The idea that children should be taught responsible borrowing habits and encouraged to build credit histories is fraught with controversy. Some high-profile financial gurus, perhaps most notably Dave Ramsey, preach the gospel of all debt being bad debt. Disciples of Dave proudly flaunt their zero credit scores — the result of not borrowing money for a decade or more — and call into his show to scream their heads off when they become debt-free. In Ramsey’s ideology, debt is nothing more than a trap, and if one cannot afford to pay cash for something, then that person probably does not need it.

The Dave Ramsey doctrine represents an extreme position on the role that responsible borrowing plays in household budgeting. Debt, when used responsibly, allows consumers to put other people’s money to work for them. For this reason, parents should help their children build good credit histories.


Financing a major purchase, such as a home, education or even a car, rather than paying cash, frees up cash flow that can be used to make more lucrative investments. For example, borrowers with good credit usually can secure car loans at 3% interest or less. If they know how to use debt responsibly (which, given their good credit, they probably do) and they can earn, say, 10% annually in an investment account, then it makes little sense to pay cash for a car to save 3% in interest when that money could be put toward a much higher return.

Consider a person who buys a Ford Explorer for $30,000, puts 20% down and finances the rest over five years at 3% interest. The buyer’s total interest charges on the financed amount of $24,000 come to $1,875. Assume that the buyer has the money to pay cash but instead puts that $24,000 into a good index fund that averages 10% annual returns. The buyer’s interest income over five years totals $15,487. This is money that the buyer could not have earned by following Dave Ramsey’s advice and paying cash for the car.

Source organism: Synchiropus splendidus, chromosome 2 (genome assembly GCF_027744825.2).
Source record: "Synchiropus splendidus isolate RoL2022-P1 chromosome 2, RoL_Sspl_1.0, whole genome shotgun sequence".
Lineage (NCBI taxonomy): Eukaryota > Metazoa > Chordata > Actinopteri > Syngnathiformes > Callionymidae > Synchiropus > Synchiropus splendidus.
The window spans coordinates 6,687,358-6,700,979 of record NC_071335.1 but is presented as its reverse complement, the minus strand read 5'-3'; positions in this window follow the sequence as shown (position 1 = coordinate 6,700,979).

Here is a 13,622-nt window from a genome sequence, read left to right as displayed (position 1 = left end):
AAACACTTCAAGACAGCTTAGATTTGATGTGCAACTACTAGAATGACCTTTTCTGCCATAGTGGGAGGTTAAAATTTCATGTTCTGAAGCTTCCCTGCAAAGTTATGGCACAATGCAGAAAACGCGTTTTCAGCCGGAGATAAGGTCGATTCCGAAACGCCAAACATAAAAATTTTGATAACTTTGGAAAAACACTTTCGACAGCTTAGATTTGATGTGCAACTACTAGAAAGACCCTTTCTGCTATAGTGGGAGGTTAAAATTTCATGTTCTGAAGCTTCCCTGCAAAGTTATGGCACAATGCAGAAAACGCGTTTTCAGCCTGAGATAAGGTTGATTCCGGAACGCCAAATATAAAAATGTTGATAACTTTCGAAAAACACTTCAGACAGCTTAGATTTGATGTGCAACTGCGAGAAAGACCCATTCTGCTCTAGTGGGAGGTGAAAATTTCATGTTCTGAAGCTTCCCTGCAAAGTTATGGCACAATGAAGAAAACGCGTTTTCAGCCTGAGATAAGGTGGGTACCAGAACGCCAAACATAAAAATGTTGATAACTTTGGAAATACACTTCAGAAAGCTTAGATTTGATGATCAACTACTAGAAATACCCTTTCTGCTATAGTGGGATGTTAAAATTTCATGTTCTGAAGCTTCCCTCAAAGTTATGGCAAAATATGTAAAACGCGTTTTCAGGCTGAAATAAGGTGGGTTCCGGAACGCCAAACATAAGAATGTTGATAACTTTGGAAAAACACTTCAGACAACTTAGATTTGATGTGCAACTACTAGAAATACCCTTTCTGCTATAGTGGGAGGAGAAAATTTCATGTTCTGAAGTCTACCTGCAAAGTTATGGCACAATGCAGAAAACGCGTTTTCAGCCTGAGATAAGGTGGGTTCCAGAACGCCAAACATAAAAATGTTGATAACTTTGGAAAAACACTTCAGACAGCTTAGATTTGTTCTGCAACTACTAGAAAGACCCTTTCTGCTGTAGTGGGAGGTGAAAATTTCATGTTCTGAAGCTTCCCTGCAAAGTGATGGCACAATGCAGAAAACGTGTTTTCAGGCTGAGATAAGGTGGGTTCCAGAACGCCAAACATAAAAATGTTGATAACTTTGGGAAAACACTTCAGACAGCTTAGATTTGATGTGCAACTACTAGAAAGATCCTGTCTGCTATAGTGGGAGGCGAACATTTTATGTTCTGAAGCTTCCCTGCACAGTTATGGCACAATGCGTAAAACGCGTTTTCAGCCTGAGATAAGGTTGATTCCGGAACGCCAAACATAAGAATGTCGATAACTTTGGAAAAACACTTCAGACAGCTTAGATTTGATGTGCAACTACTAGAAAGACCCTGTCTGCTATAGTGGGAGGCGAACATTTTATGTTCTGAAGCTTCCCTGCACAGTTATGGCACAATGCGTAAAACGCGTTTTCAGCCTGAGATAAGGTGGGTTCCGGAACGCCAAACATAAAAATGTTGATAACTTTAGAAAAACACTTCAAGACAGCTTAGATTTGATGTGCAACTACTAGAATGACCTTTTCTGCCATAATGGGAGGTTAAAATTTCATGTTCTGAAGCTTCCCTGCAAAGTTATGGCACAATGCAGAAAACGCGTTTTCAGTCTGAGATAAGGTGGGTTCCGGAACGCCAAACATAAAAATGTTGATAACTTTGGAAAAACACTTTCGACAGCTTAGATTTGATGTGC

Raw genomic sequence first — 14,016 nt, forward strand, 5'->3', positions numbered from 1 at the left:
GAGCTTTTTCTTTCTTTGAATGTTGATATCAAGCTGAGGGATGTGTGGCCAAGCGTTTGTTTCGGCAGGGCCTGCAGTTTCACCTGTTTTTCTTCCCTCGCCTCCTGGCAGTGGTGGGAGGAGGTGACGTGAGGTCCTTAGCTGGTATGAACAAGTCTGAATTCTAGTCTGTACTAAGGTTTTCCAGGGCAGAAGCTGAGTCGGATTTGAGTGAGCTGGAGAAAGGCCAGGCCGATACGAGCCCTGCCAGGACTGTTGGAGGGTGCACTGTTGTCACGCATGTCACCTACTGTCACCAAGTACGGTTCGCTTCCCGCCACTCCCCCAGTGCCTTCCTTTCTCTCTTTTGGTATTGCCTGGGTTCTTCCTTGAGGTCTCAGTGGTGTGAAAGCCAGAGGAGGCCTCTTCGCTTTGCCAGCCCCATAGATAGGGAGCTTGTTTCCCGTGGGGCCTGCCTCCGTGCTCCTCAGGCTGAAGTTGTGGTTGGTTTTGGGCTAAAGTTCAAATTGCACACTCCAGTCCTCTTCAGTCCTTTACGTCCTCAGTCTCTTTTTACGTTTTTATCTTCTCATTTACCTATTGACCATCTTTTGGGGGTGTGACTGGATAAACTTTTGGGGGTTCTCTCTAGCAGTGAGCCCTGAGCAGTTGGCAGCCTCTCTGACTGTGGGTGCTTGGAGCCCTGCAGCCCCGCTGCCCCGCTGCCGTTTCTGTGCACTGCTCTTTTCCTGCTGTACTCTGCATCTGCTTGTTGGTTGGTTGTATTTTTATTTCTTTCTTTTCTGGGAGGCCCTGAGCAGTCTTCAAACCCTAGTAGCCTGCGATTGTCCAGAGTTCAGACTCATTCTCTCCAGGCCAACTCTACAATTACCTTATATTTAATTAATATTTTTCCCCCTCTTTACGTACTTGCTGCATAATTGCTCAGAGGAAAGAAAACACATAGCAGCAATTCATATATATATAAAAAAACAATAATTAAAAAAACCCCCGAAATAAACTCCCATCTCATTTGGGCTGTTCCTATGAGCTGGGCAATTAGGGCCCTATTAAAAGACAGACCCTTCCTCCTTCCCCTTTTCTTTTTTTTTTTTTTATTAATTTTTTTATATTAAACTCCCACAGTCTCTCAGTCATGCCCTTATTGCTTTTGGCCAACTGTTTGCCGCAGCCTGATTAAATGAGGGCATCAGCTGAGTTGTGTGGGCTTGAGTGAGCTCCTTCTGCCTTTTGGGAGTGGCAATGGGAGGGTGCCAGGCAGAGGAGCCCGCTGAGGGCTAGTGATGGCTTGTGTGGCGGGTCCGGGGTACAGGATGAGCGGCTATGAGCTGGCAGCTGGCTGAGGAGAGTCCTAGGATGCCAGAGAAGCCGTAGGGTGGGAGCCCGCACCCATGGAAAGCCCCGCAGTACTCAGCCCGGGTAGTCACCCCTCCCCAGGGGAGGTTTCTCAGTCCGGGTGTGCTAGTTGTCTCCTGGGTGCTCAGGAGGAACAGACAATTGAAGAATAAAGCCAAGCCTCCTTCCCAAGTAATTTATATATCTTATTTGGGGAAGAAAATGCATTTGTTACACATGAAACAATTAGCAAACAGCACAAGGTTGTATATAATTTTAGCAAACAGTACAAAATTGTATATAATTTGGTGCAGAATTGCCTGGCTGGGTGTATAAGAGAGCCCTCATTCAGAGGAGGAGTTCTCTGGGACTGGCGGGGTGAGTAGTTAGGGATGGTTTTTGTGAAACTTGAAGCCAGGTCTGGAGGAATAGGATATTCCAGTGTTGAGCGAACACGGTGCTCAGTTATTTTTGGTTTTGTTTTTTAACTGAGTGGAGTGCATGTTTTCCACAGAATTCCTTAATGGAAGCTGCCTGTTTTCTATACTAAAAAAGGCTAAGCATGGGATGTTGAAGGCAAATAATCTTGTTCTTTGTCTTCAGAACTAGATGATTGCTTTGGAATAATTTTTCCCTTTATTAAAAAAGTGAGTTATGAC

To benefit from leverage and arbitrage like the consumer described above, good credit is required. A poor or mediocre credit score precludes the ability to secure a car loan at such a low rate.


As of April 2016, the median sales price for homes in the United States was $232,500. Assuming that one earns the median household income of $52,000 and saves money at the average rate of 5.4%, as of March 2016, it might take decades to pay cash for a home, even assuming that the money saved goes into an interest-bearing account. For the vast majority of American homebuyers, financing the purchase with a mortgage is a necessity.

Fortunately, mortgage rates, like auto loan rates, are extremely low for borrowers with good credit as of 2016. Borrowers with not-so-good credit, however, have found their mortgage search processes fraught with difficulty since the financial crisis of 2008. In the wake of the meltdown, lenders tightened standards significantly to avoid getting burned by defaults again. By teaching their children to build and maintain good credit, parents can prevent them from being excluded as homeowners due to a lack of mortgage availability.


Young people without strong credit histories frequently turn to their parents as cosigners when applying for a loan. Often, this happens right as the parents are planning for retirement. Already scrambling to determine how to live on a reduced income in their post-working years, the parents suddenly find themselves on the hook for a big college or car loan if their 20-year-old cannot keep up the payments. Starting children with a low-limit credit card or store card in high school not only helps them build credit so that they do not need a cosigner later in life, but it also teaches them the responsibility of keeping up with payments and managing debt properly. This way, children are less likely to encounter problems with debt in the future and also less likely to rely on their parents to bail them out later.

Read more: Retirement Planning: Why You Should Help Your Children Build Credit | Investopedia
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